Obama, Africom, and the militarization of Africa (Africa Today Seminar)

Seminar date: 
29 October 2009
Speaker(s): Daniel Volman

Daniel Volman is the Director of the African Security Research Project in Washington, DC, and a member of the Board of Directors of the U.S. Association of Concerned Africa Scholars. He is a specialist on U.S. security policy toward Africa and U.S. military activities on the continent.
He received his Ph.D. degree in African History from the University of California, Los Angeles, in 1991. His work has appeared in various academic and current affairs journals, including Foreign Policy in Focus, Journal of Modern African Studies, Third World Quarterly, Current History, and he has recently appeared on the BBC, the Voice of America,
and al-Jazeera TV.

Recent publications include:

Daniel Volman, "Africom and the Obama Administration," electronic article posted at allafrica.com on 3 December 2008.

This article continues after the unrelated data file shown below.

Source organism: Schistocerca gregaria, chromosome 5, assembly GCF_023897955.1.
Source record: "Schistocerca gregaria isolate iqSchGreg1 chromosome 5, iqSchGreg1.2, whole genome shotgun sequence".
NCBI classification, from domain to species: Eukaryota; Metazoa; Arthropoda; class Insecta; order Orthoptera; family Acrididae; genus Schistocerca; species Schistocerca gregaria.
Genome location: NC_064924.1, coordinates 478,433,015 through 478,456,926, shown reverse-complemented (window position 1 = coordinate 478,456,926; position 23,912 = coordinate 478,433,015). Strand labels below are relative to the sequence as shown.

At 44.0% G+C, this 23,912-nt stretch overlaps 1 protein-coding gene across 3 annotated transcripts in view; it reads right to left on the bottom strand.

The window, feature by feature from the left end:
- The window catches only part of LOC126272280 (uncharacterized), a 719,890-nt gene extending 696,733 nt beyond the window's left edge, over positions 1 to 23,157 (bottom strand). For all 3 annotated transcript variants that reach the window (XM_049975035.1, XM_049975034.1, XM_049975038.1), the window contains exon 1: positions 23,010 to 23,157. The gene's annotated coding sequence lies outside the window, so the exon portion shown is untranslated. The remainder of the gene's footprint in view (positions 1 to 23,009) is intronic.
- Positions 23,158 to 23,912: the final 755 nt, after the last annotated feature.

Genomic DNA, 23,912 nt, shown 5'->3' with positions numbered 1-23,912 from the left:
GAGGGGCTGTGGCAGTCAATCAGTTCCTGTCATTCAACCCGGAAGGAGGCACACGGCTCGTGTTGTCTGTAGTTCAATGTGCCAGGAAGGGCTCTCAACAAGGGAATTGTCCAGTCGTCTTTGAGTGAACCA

Daniel Volman, "Africom to Continue Under Obama," electronic article posted at allafrica.com on 11 June 2009.
Daniel Volman, "U.S. Military Holds War Games on Nigeria, Somalia,"electronic article posted at allafrica.com on 14 August 2009.

Discussant: Stephen Ellis

Daniel Volman will examine the creation of the new U.S. military commandfor Africa (the U.S. Africa Command, or Africom), its principal missions, and its current operations. He will discuss how the Obama administration is continuing and expanding the militarization of U.S. policy toward Africa initiated by the Clinton and Bush administrations and the militarization of Africa. In particular, he will discuss the Obama administration's plans to increase funding for Africom operations and for U.S. military activities on the African continent. These activities include arms sales, military training programs, an increased U.S. naval presence in the Gulf of Guinea and
off the coast of Somalia, the acquisition of access to African military bases and other facilities for use by U.S. military forces, and preparations for possible future direct U.S. military intervention in